[Randall and Randall's fiancée are getting married, with a heart above their heads. Randall's wife's hair is growing back.]
[Randall and Randall's wife (wearing a knit cap) stand on a beach, watching a whale jump out of water. This is the last gray panel, with an additional label in normal black color.]
Fwoosh
Label: Two years
[Randall and Randall's wife (with her hair noticably longer) are walking through a forest.]
[Randall's wife is sitting down, not in the forest anymore.]
Randall's wife: My toe hurts and I found a report of a case in which toe pain was an early sign of cancer spreading.
Randall: Wait—didn’t you stub your toe yesterday?
Randall's wife: Yes, but what if this is unrelated?
[Randall and his wife are going spelunking. The guide is gesturing deeper into the cave while Randall and his wife are climbing down.]
[Randall's wife stands on a rock above an alligator in a swamp, photographing the alligator. Randall is on a balcony behind safety railings.]
Randall: When they estimated your survival odds, I think they made some optimistic assumptions about your hobbies.
[Randall's wife sits on an examination bed, listening to a doctor holding a clipboard.]
Doctor: This is probably nothing.
Doctor: But given your history, we should do a full scan.
Doctor: We'll call with the results in a few days. Try not to worry about it until then!
[Randall and his wife stand above a deep pond full of fish and other objects. Randall's wife is piloting a wired underwater camera with lights.]
[Randall and his wife are standing next to each other. Randall's wife has shoulder-length hair covering most of her face.]
Randall's wife: Hard to believe—six years ago, I was bald. But today, after a long struggle, I finally look like the little girl from The Ring.
Randall: That's, uhh... good?
Randall's wife: Hissssss
[A line of six people, including Randall and his wife, stand and watch the solar eclipse.]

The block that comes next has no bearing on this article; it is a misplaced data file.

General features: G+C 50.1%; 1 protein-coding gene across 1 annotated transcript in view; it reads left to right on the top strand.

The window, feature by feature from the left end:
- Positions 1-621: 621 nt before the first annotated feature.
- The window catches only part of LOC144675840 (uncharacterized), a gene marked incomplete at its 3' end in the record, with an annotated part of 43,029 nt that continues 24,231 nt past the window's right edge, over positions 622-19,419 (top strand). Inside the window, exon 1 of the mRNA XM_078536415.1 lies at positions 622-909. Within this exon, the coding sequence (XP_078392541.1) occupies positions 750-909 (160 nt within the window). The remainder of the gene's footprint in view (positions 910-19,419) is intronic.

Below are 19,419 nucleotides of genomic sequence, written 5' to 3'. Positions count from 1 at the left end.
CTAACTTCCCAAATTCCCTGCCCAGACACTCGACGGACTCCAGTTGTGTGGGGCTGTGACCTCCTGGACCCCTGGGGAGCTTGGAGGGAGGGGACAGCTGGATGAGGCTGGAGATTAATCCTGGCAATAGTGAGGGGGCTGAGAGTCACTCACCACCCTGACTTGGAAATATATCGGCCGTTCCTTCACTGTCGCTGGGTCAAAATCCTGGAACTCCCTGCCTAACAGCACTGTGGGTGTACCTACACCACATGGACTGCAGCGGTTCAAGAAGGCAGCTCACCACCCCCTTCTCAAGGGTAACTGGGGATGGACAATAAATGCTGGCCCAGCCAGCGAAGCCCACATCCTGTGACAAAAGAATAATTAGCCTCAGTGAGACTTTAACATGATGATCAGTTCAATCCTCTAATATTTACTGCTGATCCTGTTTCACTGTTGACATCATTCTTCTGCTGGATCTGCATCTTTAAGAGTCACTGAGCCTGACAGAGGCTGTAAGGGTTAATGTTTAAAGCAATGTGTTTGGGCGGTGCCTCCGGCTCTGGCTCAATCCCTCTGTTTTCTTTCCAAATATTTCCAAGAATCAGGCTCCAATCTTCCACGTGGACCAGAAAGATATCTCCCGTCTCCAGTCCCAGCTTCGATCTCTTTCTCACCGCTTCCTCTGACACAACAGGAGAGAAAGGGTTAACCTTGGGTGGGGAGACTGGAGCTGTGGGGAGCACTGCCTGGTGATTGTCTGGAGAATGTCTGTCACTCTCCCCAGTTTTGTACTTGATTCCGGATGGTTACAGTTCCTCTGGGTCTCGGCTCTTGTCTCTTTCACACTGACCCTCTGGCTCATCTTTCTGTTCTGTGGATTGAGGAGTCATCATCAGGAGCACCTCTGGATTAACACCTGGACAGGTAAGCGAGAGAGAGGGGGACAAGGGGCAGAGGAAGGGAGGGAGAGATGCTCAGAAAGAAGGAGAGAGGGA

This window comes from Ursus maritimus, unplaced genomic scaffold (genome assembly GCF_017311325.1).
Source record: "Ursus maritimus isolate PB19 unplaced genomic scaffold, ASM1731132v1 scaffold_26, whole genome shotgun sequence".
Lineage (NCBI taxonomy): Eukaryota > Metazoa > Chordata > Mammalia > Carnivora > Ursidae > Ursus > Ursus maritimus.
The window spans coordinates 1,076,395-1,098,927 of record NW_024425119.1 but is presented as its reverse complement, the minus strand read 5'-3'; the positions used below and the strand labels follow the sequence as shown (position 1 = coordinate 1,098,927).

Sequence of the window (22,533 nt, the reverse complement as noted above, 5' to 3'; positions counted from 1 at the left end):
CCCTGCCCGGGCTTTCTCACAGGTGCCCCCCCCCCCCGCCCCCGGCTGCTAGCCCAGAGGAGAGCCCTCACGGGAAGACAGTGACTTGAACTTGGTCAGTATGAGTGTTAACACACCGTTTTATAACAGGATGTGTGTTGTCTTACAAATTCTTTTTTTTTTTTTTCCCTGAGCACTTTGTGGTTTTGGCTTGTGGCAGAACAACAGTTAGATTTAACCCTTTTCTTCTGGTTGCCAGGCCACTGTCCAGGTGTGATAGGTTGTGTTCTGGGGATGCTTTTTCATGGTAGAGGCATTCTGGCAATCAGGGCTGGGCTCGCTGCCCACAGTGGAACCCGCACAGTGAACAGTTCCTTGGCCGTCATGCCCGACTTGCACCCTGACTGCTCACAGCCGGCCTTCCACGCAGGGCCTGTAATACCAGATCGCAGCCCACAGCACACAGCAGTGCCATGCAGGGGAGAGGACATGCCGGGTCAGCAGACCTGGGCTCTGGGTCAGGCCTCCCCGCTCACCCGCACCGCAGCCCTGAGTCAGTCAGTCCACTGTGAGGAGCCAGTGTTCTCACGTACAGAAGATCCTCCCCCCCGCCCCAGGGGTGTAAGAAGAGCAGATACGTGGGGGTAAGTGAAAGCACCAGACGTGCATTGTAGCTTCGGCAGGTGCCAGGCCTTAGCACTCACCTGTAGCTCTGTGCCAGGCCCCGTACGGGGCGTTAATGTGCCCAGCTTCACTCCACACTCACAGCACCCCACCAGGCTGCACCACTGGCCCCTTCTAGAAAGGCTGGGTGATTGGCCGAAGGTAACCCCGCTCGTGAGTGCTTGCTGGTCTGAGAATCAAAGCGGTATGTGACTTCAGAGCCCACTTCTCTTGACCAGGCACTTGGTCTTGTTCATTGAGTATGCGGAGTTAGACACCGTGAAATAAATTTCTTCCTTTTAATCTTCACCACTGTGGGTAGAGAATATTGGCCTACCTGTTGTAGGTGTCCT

[The sky has been brightened.]
Figure with blonde hair: Wow.
Randall's wife: Yeah.
[Randall and his wife are walking together and holding hands.]
Randall's wife: That was incredible.
Randall's wife: When's the next one?
Randall: In seven years.
Randall: Wanna go see it?
[Still walking, Randall and his wife think together about a timeline. Seven years have passed since 2010, represented with a solid line from the past to 2017; seven years in the future will be 2024, represented with a dotted line into the future and surrounded by three question marks.]
[The pair keeps walking.]
Randall's wife: Yeah.
Randall's wife: I'll do my best.
Randall: It's a date!


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Discussion

no... I'm not crying... Zazathebot (talk)

Liar 172.68.34.34 20:13, 13 December 2017 (UTC)


(162.158.58.105 23:04, 13 December 2017 (UTC)

Do we know her name? Dogman15 (talk) 00:34, 14 December 2017 (UTC)

Should we remove the transcript incomplete mark? I know it's early, but I don't think it can be any better. 162.158.166.233 02:25, 14 December 2017 (UTC)

Is someone cutting onions here? I am almost close to tears soon.Boeing-787lover 08:10, 14 December 2017 (UTC)

Why is my face leaking??? --Nialpxe, 2017. (Arguments welcome)

Yay life!

I love the phrasing "Panel 17: The sky has been brightened." I'm just commenting to preserve it from edits. 198.41.230.52 13:22, 14 December 2017 (UTC)

I feel it important to point out to anyone who may be looking at here and thinking about dealing with cancer... Chemotherapy and Radiology, Don't do it!. These were the best that science had about 20 years ago, but we've come much further since then. Immuno-oncology is less intensive, cheaper, and much more effective. Most of the developed world has quit using radiology and chemotherapy (which works by the very imprecise method of 'kill everything, good and bad, and hopefully kill more of the bad than the good'. Immuno-oncology works by creating specialized and personalized medicines that train your white blood cells to seek out and destroy the particular cancer cells, leaving all your good cells in tact and leaving you an immunity to that particular cancer. This knowledge won't be that much use to most of the developed world, but if you live in the U.S., it could save your life. (A few certain large companies who will go unnamed have been lobbying to prevent entry of new cancer solutions as they see chemo and radiotherapy as a cash cow and don't want their income stifled.) --Joshupetersen (talk) 18:33, 14 December 2017 (UTC)